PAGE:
I wonder how different things are today from those golden days of dude ranching. I think the difference is in 1922, you went to a dude ranch to experience nature, and that was the best venue for wealthy city dwellers.

But let's not pretend that the resorts and experiences described in the Times article are, for many people who visit them, anything other than a self indulgent exercise, with nature perhaps best serving as a bragging point at the next tennis club cocktail party. You're not getting a real outdoor experience when a butler finds the elk for you and drives you out to them, or when your tent costs $650 per night (double occupancy FAMP). Remember too, you could upgrade to a luxury mountain home with hot tub for up to $3,460 a night.

It just doesn't pass the muddy boots/hands test.

In addition, I think I'll stay away from buying futures in smore (as described in the article) production. I'll stick to doing it myself.

Monday, August 27, 2007

The Wrong Direction

From the AP and the Times.

A lack of exercise is a huge factor in obesity rates. The Centers for Disease Control and Prevention found last year that more than 22 percent of Americans did not engage in any physical activity in the past month. The percentage is greater than 30 percent in four states: Mississippi, Louisiana, Kentucky and Tennessee.

Here's a link to the report.

Sunday, August 26, 2007

Off topic

This is off topic, but its not every day that our little village in Virginia, Unison, gets in a national article in the NY Times.

"THE land around Unison, Va. — a clutch of homes 50 miles west of Washington, with no stoplight or commercial enterprise —looks much as it did around 145 years ago when Union and Confederate soldiers clashed in the fields.

And it seems destined to stay that way, for now.

Last year, the Unison Preservation Society, a nonprofit organization founded in 2001, dissuaded a developer from building 28 homes on 90 acres, with the threat of endless litigation."

And we'll keep fighting.

Kids and Trout

What program has kids:
  • raise trout from eggs to fry in the classroom.
  • monitor tank water quality.
  • engage in a stream habitat study.
  • learn to appreciate water resources.
  • release their trout at the end of the year?

Here are some examples of this program in action:

Queensbury, NY
Liberty High School, NY
Hommocks Middle School, NY

Good way to connect.

Here's a column on kids and fishing from the Concord Monitor.

Saturday, August 25, 2007

NDD Survey For Kids

Check out this survey. Have your kids take it.

After that, here's a column from the Marietta Ohio paper.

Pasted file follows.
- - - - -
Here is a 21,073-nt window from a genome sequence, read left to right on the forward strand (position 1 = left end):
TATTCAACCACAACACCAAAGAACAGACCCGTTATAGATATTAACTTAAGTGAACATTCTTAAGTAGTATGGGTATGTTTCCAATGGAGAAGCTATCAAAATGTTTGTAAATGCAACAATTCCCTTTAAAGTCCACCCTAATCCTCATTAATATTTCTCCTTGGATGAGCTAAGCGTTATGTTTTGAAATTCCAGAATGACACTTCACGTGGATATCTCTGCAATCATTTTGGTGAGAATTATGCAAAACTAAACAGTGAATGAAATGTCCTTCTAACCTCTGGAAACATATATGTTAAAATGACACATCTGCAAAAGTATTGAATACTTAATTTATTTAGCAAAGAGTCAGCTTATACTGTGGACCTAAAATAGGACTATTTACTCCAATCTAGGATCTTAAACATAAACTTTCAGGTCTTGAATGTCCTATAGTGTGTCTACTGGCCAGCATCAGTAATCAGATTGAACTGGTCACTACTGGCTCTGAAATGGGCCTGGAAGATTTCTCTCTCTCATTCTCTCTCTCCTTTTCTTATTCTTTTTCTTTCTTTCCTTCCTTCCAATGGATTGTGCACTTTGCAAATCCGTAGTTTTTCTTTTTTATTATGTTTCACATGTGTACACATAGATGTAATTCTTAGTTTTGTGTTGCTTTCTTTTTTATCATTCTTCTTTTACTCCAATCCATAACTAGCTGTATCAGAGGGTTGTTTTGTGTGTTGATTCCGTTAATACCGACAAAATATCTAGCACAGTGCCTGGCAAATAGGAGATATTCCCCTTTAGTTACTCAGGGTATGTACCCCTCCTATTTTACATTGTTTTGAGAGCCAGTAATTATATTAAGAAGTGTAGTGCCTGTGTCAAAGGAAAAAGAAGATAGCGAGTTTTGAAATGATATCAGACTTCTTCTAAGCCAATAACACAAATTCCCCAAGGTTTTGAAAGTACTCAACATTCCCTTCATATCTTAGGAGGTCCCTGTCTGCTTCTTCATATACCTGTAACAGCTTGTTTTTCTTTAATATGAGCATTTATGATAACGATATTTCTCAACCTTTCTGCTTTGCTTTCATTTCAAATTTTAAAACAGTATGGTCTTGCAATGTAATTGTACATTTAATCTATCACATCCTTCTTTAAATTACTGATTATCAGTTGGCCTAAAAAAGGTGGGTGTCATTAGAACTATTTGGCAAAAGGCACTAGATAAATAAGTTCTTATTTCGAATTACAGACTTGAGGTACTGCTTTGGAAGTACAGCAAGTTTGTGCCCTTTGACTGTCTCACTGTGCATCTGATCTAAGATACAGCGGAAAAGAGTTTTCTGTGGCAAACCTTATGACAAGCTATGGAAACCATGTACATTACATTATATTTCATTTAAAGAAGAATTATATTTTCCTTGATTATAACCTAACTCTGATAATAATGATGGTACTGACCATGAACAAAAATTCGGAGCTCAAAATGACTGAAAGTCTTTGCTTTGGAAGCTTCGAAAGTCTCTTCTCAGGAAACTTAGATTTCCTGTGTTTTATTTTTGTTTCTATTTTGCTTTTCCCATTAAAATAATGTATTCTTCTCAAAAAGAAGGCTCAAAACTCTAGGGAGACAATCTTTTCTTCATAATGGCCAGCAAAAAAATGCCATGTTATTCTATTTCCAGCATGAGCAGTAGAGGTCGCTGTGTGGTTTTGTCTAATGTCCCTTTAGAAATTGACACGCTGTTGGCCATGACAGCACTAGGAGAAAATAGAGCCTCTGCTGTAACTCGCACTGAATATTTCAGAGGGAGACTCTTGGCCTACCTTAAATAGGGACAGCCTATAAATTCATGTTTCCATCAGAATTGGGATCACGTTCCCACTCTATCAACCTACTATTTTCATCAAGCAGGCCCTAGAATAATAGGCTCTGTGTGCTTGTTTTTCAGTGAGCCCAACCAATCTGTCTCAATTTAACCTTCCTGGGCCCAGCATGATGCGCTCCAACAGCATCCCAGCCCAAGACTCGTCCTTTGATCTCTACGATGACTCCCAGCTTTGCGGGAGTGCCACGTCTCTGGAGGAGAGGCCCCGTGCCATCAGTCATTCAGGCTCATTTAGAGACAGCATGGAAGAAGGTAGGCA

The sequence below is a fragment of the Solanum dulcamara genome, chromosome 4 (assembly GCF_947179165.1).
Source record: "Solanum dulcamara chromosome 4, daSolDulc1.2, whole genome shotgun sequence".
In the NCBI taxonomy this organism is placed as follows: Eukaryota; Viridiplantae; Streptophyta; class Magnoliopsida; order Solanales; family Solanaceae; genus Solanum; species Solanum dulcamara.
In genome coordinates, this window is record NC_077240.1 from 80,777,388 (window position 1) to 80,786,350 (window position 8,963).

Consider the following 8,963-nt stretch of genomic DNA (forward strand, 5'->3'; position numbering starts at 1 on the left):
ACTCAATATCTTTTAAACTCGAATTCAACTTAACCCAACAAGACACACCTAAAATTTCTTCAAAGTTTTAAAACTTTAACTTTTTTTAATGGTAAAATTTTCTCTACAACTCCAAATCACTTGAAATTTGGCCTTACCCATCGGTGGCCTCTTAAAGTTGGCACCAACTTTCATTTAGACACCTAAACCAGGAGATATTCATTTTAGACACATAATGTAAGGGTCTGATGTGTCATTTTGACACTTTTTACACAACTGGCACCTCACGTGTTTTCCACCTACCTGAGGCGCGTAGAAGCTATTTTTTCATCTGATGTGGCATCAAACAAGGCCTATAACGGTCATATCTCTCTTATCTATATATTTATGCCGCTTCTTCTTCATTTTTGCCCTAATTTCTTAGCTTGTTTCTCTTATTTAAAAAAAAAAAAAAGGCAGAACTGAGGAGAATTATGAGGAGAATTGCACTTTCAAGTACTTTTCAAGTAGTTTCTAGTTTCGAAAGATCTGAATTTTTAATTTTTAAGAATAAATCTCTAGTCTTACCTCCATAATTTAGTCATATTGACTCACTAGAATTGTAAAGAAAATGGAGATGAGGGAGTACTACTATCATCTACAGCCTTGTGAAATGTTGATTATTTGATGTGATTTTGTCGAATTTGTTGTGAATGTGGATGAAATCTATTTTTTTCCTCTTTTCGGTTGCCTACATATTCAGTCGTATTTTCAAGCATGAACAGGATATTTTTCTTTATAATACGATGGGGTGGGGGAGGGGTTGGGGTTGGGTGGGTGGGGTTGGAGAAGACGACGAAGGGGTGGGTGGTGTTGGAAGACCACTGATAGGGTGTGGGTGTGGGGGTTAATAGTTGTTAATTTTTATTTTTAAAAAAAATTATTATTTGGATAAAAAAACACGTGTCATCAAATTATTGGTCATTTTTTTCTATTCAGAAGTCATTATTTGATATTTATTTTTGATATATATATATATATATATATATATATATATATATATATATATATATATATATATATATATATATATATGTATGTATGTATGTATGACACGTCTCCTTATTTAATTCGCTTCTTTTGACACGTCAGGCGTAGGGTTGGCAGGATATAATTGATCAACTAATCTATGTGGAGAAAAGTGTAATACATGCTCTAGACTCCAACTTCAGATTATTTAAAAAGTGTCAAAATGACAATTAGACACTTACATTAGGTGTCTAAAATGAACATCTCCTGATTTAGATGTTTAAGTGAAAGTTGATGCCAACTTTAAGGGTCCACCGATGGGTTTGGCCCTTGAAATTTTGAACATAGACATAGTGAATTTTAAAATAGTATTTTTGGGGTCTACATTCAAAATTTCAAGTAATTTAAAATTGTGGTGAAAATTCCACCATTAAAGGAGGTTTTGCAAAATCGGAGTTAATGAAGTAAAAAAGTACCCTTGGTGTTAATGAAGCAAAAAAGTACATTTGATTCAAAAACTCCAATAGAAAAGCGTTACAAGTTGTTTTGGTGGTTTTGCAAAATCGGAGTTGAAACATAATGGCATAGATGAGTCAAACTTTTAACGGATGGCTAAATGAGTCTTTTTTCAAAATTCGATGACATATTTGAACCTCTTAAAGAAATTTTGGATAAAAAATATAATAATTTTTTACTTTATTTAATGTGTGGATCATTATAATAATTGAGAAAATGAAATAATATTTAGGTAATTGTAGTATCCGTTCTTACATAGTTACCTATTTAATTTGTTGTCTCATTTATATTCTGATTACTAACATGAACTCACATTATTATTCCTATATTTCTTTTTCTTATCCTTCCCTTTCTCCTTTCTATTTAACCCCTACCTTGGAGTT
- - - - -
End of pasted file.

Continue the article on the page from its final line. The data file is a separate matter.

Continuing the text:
Friday, August 24, 2007


I've never heard of this website until someone passed me this link.

The essay is a review of books regarding children's lives today, from a fresh perspective.

A plethora of recent books has set out to show that the modern world is damaging our children. The authors are allowing their rather romanticised view of, and nostalgia for, their own childhoods to influence their inquiry into how children’s lives have changed in recent times...

...In many ways children’s lives have improved immensely over the years. In fact, only a few hundred years ago children could not even be said to have a childhood. The French historian Philippe Aries showed in the classic Centuries of Childhood that the idea of childhood simply did not exist in medieval society. ‘As soon as the child could live without the constant solicitude of his mother, his nanny or his cradle-rocker, he belonged to adult society’, Aries wrote...

...It is true that the lives of most children today are very different from those of, for example, Mark Twain’s Tom Sawyer and friends, with their many adventures - including getting lost in caves or playing pirates on the Mississippi river. But the changes we have seen in children’s lives over the last century, or even decade, are far from all for the worse...

Interesting Stuff.

Junior Maine Guides

Maine is a great outdoor state and the home of Maine Guides. There is a fine program that certifies kids as Junior Maine Guides. Kids in three age categories learn a series of skills to make them comfortable and safe in the woods.

The program is sponsored by the Maine Youth Camping Association and the Maine Department of Inland Fisheries and Wildlife. Kids can participate through a network of camps across the state.

Achieving the Junior Guide Level sets up the kid to go for his/her Maine Guide License in the future.

Thursday, August 23, 2007

More Play News

SunTimes Media Group photo

After the post on the boy's camp the other day, thought this article would give us some balance. A look at how girls are playing in suburban Chicago.

"Not a lot of kids are out there playing. In the summer, we used to play outside from sunup to sundown," said Tracy Bennett, who dropped off daughter Kayla Vysther, 12. "They don't have that urge."

Bennett said it's hard for kids to play in her neighborhood of townhomes by Elgin Community College, as there is no nearby park and no yards. Her kids don't really ride bikes, either.


Ed Abbey shows us what he thinks of Technology

Lowell Monke, an associate professor of education at Wittenberg University, spoke at last year's National Dialogue on Children and Nature on the dangers of technology in the classroom.

Here's a new article in Orion where he expands on his vision of getting technology out of the classroom.

There are many other specific things that schools could do to compensate for the lack of balance children experience in our overmediated culture. But one thing they must do is provide an alternative to the current penchant for viewing children as little biological machines whose knowledge and skills can be “constructed,” assessed, and labeled in schools according to the same cold logic of the spreadsheet that businesses use in producing commodities.